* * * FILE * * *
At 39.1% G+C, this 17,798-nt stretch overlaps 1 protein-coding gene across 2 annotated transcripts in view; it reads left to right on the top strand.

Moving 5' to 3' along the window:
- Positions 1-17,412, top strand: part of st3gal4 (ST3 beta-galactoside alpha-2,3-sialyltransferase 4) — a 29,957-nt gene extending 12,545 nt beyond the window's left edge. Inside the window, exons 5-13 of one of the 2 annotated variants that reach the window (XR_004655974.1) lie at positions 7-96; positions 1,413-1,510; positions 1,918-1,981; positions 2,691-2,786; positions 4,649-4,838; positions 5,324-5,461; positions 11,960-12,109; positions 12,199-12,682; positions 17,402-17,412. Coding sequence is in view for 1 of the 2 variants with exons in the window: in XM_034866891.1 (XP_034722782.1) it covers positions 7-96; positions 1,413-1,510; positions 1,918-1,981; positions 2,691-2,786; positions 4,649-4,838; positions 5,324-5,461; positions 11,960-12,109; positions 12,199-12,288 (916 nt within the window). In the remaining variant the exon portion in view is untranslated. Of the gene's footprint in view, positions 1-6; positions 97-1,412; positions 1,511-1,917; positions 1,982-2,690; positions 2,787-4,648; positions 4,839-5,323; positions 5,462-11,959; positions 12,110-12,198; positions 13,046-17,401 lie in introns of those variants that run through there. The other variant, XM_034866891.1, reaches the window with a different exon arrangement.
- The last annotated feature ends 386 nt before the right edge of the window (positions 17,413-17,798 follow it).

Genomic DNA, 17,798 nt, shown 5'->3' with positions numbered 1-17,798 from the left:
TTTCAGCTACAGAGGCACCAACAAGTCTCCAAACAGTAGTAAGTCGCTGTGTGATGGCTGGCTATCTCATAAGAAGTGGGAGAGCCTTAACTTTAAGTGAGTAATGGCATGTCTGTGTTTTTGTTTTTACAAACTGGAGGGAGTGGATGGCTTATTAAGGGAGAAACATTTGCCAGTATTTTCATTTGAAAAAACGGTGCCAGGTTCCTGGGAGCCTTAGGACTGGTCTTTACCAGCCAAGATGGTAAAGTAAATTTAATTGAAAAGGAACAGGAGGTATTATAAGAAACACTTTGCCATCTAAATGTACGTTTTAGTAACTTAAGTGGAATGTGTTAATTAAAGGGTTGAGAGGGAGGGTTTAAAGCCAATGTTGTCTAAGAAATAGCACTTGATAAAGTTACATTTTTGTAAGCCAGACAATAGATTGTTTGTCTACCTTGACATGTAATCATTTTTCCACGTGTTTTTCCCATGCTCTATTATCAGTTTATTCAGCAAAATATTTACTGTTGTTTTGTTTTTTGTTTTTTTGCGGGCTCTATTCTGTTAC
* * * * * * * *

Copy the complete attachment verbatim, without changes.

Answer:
At 39.1% G+C, this 17,798-nt stretch overlaps 1 protein-coding gene across 2 annotated transcripts in view; it reads left to right on the top strand.

Moving 5' to 3' along the window:
- Positions 1-17,412, top strand: part of st3gal4 (ST3 beta-galactoside alpha-2,3-sialyltransferase 4) — a 29,957-nt gene extending 12,545 nt beyond the window's left edge. Inside the window, exons 5-13 of one of the 2 annotated variants that reach the window (XR_004655974.1) lie at positions 7-96; positions 1,413-1,510; positions 1,918-1,981; positions 2,691-2,786; positions 4,649-4,838; positions 5,324-5,461; positions 11,960-12,109; positions 12,199-12,682; positions 17,402-17,412. Coding sequence is in view for 1 of the 2 variants with exons in the window: in XM_034866891.1 (XP_034722782.1) it covers positions 7-96; positions 1,413-1,510; positions 1,918-1,981; positions 2,691-2,786; positions 4,649-4,838; positions 5,324-5,461; positions 11,960-12,109; positions 12,199-12,288 (916 nt within the window). In the remaining variant the exon portion in view is untranslated. Of the gene's footprint in view, positions 1-6; positions 97-1,412; positions 1,511-1,917; positions 1,982-2,690; positions 2,787-4,648; positions 4,839-5,323; positions 5,462-11,959; positions 12,110-12,198; positions 13,046-17,401 lie in introns of those variants that run through there. The other variant, XM_034866891.1, reaches the window with a different exon arrangement.
- The last annotated feature ends 386 nt before the right edge of the window (positions 17,413-17,798 follow it).

Genomic DNA, 17,798 nt, shown 5'->3' with positions numbered 1-17,798 from the left:
TTTCAGCTACAGAGGCACCAACAAGTCTCCAAACAGTAGTAAGTCGCTGTGTGATGGCTGGCTATCTCATAAGAAGTGGGAGAGCCTTAACTTTAAGTGAGTAATGGCATGTCTGTGTTTTTGTTTTTACAAACTGGAGGGAGTGGATGGCTTATTAAGGGAGAAACATTTGCCAGTATTTTCATTTGAAAAAACGGTGCCAGGTTCCTGGGAGCCTTAGGACTGGTCTTTACCAGCCAAGATGGTAAAGTAAATTTAATTGAAAAGGAACAGGAGGTATTATAAGAAACACTTTGCCATCTAAATGTACGTTTTAGTAACTTAAGTGGAATGTGTTAATTAAAGGGTTGAGAGGGAGGGTTTAAAGCCAATGTTGTCTAAGAAATAGCACTTGATAAAGTTACATTTTTGTAAGCCAGACAATAGATTGTTTGTCTACCTTGACATGTAATCATTTTTCCACGTGTTTTTCCCATGCTCTATTATCAGTTTATTCAGCAAAATATTTACTGTTGTTTTGTTTTTTGTTTTTTTGCGGGCTCTATTCTGTTAC